As the weather cools and the calendar moves into autumn, Mother Nature dons her finest in a splendid display of vibrant fall colors. Some destinations look their very best at this colorful time of year and are worth a visit just to see the show.
From the colorful forests of Vermont to the alpine wonders of Aspen, Colorado, here are our favorite places to view the fall colors, as well as suggestions on where to stay along the way.
Where Are the Best Places to See the Fall Colors?
So get ready to hit the road on an autumn journey you won’t forget. Here’s where to see some of the best fall colors in America.
Vermont in the Fall
Vermont is synonymous with beautiful autumn fall colors. Its charming small towns and winding roads are surrounded by maple, beech and birch trees that put on a grand display during peak foliage season, which runs from mid-September through the first two to three weeks in October. While almost anywhere in Vermont offers fall colors, the 11-mile Green Mountain Byway between Waterbury and Stowe is a highlight.
Great Smoky Mountains, North Carolina & Tennessee
As one of the most popular national parks in the country, Great Smoky Mountains National Park is a good bet for seeing rich autumn foliage. Filled with hickories, scarlet oaks, maple and sweetgum trees, there’s a scenic view around every corner.
The colors start here in early October and run through November. Great Smoky Mountains National Park spans from North Carolina to Tennessee, with more than 800 miles to explore. Stay in Gatlinburg, Tennessee to combine a little sightseeing and good food with your journey.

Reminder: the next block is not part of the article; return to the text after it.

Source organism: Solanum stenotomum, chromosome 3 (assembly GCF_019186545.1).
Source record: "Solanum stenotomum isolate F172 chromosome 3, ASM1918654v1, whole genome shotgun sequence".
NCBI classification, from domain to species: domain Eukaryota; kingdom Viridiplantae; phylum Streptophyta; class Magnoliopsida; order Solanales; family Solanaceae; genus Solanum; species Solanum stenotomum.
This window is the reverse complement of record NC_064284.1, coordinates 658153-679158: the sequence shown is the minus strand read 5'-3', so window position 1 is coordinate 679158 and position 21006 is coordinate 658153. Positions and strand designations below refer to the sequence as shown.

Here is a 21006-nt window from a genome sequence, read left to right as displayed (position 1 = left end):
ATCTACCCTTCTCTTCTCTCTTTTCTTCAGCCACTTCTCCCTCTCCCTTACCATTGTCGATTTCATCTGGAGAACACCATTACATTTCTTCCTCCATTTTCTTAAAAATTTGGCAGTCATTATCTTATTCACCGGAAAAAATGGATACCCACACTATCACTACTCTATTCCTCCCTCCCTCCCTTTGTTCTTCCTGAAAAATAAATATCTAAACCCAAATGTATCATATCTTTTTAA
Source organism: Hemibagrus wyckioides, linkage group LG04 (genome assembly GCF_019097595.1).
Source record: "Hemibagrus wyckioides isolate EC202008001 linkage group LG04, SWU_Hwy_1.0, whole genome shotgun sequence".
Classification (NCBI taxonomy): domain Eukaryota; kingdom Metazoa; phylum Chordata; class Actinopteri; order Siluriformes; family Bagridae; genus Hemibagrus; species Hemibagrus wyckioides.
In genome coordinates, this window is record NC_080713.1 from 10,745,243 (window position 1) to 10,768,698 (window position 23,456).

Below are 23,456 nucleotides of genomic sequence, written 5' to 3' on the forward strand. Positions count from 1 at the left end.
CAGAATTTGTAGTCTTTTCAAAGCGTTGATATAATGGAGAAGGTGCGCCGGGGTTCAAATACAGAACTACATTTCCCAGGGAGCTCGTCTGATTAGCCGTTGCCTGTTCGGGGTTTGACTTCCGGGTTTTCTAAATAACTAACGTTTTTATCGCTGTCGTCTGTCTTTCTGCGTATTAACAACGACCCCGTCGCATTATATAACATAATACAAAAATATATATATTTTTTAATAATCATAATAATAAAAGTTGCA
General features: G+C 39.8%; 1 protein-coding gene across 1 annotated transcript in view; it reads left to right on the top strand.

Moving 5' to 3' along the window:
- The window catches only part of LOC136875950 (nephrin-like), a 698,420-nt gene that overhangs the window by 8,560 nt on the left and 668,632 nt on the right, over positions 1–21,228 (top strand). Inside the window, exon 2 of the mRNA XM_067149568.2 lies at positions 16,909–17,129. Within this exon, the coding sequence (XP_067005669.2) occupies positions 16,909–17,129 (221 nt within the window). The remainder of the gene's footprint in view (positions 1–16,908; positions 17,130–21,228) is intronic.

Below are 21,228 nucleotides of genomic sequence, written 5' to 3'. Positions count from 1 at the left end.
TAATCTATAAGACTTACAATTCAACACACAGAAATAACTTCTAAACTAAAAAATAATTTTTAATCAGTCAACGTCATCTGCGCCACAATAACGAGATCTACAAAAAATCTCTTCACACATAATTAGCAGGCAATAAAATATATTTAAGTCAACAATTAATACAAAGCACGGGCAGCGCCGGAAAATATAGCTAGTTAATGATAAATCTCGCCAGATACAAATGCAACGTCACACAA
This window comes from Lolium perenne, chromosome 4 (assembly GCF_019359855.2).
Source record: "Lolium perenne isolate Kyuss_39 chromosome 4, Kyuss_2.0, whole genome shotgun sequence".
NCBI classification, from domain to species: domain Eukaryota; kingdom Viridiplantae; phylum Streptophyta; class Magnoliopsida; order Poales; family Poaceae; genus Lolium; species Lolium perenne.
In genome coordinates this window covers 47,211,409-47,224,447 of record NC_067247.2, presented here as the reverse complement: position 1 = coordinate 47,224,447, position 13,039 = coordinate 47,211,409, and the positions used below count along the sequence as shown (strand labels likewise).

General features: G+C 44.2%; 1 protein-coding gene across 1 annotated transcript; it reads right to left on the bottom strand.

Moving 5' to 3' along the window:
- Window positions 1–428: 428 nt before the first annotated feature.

Columbia River Gorge, Oregon
The colors in the Columbia River Gorge have a different look. Twisted pines stand alongside big-leaf maples and Oregon ash to create a look that’s truly unique.
The 80-mile gorge in the Cascade Mountains runs between southern Washington and northern Oregon. Along with gorgeous scenery, the area offers plenty of other adventure, from hiking to rafting. The fall foliage season runs from mid-September to mid-October.
In a town named after a tree, you can bet that the fall colors in this part of Colorado are amazing. As aspen trees turn, they range from gold to rich reds, and one forest can be a multi-colored spectacle which changes daily. Aspen start to change in early September and depending on the weather, can extend through mid-October.
Hike to the Maroon Bells for one of Colorado’s iconic images – a mountain lake encircled by tall peaks that are covered in autumn majesty. The small town of Aspen is also an iconic Colorado experience. You’ll find celebrities out enjoying the mountain air with everyone else. Check out Top 10 Things to Do in Aspen
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Adirondacks, New York
Red maple, sugar maple, yellow birch and quaking aspen are just a few of the hardwoods that cover the Adirondack Mountains in New York. The region has one of the longest fall foliage seasons in the country, so you can take your time watching the autumn colors travel from peak to valley.
Travel in the Adirondacks is year-round. The season here starts with the turning of the red maples toward the end of August and runs through mid-October. Enjoy the forest up close by hiking the famed Adirondack High Peaks or picnic alongside one of the area’s pristine lakes.
Bar Harbor, Maine
We love this little coastal village for its seafaring ways. It’s home to a thriving lobster industry, as well as several Maine Windjammers, which offer sailing cruises on historic tall ships. But Bar Harbor is also a good base to see the vibrant fall colors of Maine.
Spend the day exploring the Acadia Byway, where you’ll see photo-worthy views of Maine’s wild coastline, as well as rich fall colors in Acadia National Park. Go hiking on Mount Desert Island or hike to the summit of Cadillac Mountain. The leaves start to change in September, but peak season is usually mid-October.